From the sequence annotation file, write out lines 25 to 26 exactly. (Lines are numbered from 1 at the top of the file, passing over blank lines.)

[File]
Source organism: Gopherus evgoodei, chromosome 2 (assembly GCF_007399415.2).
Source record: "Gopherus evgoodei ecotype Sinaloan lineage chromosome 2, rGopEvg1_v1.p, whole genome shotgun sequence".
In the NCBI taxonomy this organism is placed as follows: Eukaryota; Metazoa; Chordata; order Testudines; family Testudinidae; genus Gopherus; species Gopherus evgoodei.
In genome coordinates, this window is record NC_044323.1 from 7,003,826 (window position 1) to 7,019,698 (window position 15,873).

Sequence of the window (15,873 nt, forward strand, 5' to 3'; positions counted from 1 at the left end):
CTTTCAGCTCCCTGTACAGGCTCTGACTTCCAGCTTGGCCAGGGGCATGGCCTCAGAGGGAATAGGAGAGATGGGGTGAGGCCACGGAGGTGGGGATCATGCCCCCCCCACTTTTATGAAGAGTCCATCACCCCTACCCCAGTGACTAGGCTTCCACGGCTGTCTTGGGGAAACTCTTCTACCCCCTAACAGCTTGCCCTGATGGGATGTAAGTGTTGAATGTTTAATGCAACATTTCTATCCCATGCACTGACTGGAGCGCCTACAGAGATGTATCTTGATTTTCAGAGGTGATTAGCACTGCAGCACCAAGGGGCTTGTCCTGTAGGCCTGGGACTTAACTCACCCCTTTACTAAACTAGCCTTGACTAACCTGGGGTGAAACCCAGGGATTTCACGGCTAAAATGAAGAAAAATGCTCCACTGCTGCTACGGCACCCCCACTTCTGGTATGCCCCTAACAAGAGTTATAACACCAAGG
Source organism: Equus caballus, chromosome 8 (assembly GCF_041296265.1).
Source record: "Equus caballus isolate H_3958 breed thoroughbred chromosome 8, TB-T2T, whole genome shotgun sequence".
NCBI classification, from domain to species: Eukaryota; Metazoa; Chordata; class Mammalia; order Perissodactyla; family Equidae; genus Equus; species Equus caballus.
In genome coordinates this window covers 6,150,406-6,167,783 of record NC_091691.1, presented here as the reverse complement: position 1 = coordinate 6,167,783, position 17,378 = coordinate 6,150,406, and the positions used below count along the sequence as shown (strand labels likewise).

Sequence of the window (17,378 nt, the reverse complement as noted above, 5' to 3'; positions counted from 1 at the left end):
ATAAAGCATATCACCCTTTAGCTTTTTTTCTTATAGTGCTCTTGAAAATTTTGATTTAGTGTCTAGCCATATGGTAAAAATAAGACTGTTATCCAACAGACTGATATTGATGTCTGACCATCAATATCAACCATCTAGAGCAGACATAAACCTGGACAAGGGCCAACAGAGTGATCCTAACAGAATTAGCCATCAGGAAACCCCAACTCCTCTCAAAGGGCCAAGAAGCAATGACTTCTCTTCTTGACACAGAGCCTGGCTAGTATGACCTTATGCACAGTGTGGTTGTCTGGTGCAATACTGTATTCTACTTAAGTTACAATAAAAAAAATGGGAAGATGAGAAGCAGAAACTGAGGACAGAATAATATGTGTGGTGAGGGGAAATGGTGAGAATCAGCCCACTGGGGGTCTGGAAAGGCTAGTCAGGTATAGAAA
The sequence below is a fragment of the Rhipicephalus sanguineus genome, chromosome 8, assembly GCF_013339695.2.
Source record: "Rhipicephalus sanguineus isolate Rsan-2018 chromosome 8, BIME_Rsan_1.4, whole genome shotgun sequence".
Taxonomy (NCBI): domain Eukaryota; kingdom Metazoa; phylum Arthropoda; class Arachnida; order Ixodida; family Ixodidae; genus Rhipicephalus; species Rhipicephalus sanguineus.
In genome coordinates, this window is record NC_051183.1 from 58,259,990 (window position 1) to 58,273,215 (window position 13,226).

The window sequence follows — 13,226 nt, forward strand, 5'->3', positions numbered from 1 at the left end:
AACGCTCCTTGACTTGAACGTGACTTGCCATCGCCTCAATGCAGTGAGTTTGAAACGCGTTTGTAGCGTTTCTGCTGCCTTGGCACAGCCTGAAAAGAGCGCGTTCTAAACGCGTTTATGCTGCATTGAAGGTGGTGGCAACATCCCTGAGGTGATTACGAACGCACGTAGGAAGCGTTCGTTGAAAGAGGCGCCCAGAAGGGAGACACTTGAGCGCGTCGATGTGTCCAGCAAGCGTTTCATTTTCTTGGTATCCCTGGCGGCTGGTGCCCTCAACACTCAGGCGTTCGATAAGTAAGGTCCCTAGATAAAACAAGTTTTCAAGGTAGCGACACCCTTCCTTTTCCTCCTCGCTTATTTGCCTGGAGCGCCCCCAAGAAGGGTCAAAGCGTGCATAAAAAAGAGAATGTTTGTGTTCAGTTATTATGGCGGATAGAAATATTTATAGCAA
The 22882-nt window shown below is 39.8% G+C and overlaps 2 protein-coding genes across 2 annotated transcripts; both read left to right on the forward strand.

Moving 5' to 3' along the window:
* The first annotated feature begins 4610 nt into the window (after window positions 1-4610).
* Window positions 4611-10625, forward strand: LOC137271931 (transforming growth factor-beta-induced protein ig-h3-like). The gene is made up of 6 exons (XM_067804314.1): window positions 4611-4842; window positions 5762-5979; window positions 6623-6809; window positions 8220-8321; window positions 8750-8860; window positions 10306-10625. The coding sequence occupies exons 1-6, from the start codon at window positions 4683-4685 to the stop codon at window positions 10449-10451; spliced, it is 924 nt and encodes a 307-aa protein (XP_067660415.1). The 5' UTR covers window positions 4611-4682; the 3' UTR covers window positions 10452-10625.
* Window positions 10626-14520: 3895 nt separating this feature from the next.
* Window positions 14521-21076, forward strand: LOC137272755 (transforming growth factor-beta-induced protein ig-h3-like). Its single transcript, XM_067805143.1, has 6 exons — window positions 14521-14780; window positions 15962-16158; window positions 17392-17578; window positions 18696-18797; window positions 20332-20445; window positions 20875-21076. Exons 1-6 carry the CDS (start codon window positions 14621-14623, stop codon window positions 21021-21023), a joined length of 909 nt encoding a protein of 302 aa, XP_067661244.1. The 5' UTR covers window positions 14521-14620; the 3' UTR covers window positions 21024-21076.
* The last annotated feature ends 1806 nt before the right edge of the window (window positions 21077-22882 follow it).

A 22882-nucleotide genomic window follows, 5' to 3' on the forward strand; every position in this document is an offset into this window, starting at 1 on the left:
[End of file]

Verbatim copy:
* The last annotated feature ends 1806 nt before the right edge of the window (window positions 21077-22882 follow it).

A 22882-nucleotide genomic window follows, 5' to 3' on the forward strand; every position in this document is an offset into this window, starting at 1 on the left: